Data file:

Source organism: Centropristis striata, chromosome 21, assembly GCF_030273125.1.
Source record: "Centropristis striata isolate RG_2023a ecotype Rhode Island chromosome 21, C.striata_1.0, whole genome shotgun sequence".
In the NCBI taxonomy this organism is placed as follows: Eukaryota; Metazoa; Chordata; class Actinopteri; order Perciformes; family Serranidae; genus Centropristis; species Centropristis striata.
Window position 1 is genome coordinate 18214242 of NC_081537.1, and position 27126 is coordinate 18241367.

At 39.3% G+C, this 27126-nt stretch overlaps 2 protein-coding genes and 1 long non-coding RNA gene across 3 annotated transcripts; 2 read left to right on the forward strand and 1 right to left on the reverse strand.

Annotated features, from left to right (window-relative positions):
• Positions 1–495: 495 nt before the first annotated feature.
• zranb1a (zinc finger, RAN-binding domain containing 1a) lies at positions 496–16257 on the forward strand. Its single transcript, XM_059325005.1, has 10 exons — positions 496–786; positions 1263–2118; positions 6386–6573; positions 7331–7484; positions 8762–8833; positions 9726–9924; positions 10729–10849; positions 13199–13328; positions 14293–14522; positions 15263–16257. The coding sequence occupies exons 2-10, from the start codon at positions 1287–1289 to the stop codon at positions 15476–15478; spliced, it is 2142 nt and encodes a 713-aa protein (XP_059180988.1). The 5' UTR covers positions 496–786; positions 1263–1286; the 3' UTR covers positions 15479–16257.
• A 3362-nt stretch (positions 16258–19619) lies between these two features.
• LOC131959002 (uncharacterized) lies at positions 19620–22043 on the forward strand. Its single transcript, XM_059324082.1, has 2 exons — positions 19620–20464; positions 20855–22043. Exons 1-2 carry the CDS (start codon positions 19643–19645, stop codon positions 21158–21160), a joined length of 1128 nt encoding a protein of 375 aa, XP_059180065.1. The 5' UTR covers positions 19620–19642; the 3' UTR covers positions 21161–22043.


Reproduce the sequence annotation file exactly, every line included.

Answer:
Source organism: Centropristis striata, chromosome 21, assembly GCF_030273125.1.
Source record: "Centropristis striata isolate RG_2023a ecotype Rhode Island chromosome 21, C.striata_1.0, whole genome shotgun sequence".
In the NCBI taxonomy this organism is placed as follows: Eukaryota; Metazoa; Chordata; class Actinopteri; order Perciformes; family Serranidae; genus Centropristis; species Centropristis striata.
Window position 1 is genome coordinate 18214242 of NC_081537.1, and position 27126 is coordinate 18241367.

At 39.3% G+C, this 27126-nt stretch overlaps 2 protein-coding genes and 1 long non-coding RNA gene across 3 annotated transcripts; 2 read left to right on the forward strand and 1 right to left on the reverse strand.

Annotated features, from left to right (window-relative positions):
• Positions 1–495: 495 nt before the first annotated feature.
• zranb1a (zinc finger, RAN-binding domain containing 1a) lies at positions 496–16257 on the forward strand. Its single transcript, XM_059325005.1, has 10 exons — positions 496–786; positions 1263–2118; positions 6386–6573; positions 7331–7484; positions 8762–8833; positions 9726–9924; positions 10729–10849; positions 13199–13328; positions 14293–14522; positions 15263–16257. The coding sequence occupies exons 2-10, from the start codon at positions 1287–1289 to the stop codon at positions 15476–15478; spliced, it is 2142 nt and encodes a 713-aa protein (XP_059180988.1). The 5' UTR covers positions 496–786; positions 1263–1286; the 3' UTR covers positions 15479–16257.
• A 3362-nt stretch (positions 16258–19619) lies between these two features.
• LOC131959002 (uncharacterized) lies at positions 19620–22043 on the forward strand. Its single transcript, XM_059324082.1, has 2 exons — positions 19620–20464; positions 20855–22043. Exons 1-2 carry the CDS (start codon positions 19643–19645, stop codon positions 21158–21160), a joined length of 1128 nt encoding a protein of 375 aa, XP_059180065.1. The 5' UTR covers positions 19620–19642; the 3' UTR covers positions 21161–22043.